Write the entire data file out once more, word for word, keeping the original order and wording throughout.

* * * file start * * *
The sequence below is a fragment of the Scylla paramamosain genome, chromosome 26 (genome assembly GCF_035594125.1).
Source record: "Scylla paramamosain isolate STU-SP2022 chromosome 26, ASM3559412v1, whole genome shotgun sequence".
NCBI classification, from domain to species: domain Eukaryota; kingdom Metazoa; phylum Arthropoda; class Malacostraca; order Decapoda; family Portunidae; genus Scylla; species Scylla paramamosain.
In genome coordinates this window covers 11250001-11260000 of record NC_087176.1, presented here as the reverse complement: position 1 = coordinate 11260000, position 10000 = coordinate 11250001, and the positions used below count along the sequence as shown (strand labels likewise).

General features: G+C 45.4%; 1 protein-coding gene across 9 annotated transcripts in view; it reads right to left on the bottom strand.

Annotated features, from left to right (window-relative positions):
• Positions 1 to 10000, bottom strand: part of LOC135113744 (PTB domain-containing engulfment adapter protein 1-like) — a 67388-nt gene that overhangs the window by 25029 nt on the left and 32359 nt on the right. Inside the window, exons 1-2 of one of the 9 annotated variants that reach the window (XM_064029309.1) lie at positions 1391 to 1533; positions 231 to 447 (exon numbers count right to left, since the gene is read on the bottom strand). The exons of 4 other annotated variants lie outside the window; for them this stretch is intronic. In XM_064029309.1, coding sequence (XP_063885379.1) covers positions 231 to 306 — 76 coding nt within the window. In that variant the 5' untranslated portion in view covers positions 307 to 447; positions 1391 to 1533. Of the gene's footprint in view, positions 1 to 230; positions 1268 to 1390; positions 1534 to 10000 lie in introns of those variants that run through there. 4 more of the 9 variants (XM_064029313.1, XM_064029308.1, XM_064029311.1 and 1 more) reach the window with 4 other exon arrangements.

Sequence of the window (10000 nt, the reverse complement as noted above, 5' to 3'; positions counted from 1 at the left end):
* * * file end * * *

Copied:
The sequence below is a fragment of the Scylla paramamosain genome, chromosome 26 (genome assembly GCF_035594125.1).
Source record: "Scylla paramamosain isolate STU-SP2022 chromosome 26, ASM3559412v1, whole genome shotgun sequence".
NCBI classification, from domain to species: domain Eukaryota; kingdom Metazoa; phylum Arthropoda; class Malacostraca; order Decapoda; family Portunidae; genus Scylla; species Scylla paramamosain.
In genome coordinates this window covers 11250001-11260000 of record NC_087176.1, presented here as the reverse complement: position 1 = coordinate 11260000, position 10000 = coordinate 11250001, and the positions used below count along the sequence as shown (strand labels likewise).

General features: G+C 45.4%; 1 protein-coding gene across 9 annotated transcripts in view; it reads right to left on the bottom strand.

Annotated features, from left to right (window-relative positions):
• Positions 1 to 10000, bottom strand: part of LOC135113744 (PTB domain-containing engulfment adapter protein 1-like) — a 67388-nt gene that overhangs the window by 25029 nt on the left and 32359 nt on the right. Inside the window, exons 1-2 of one of the 9 annotated variants that reach the window (XM_064029309.1) lie at positions 1391 to 1533; positions 231 to 447 (exon numbers count right to left, since the gene is read on the bottom strand). The exons of 4 other annotated variants lie outside the window; for them this stretch is intronic. In XM_064029309.1, coding sequence (XP_063885379.1) covers positions 231 to 306 — 76 coding nt within the window. In that variant the 5' untranslated portion in view covers positions 307 to 447; positions 1391 to 1533. Of the gene's footprint in view, positions 1 to 230; positions 1268 to 1390; positions 1534 to 10000 lie in introns of those variants that run through there. 4 more of the 9 variants (XM_064029313.1, XM_064029308.1, XM_064029311.1 and 1 more) reach the window with 4 other exon arrangements.

Sequence of the window (10000 nt, the reverse complement as noted above, 5' to 3'; positions counted from 1 at the left end):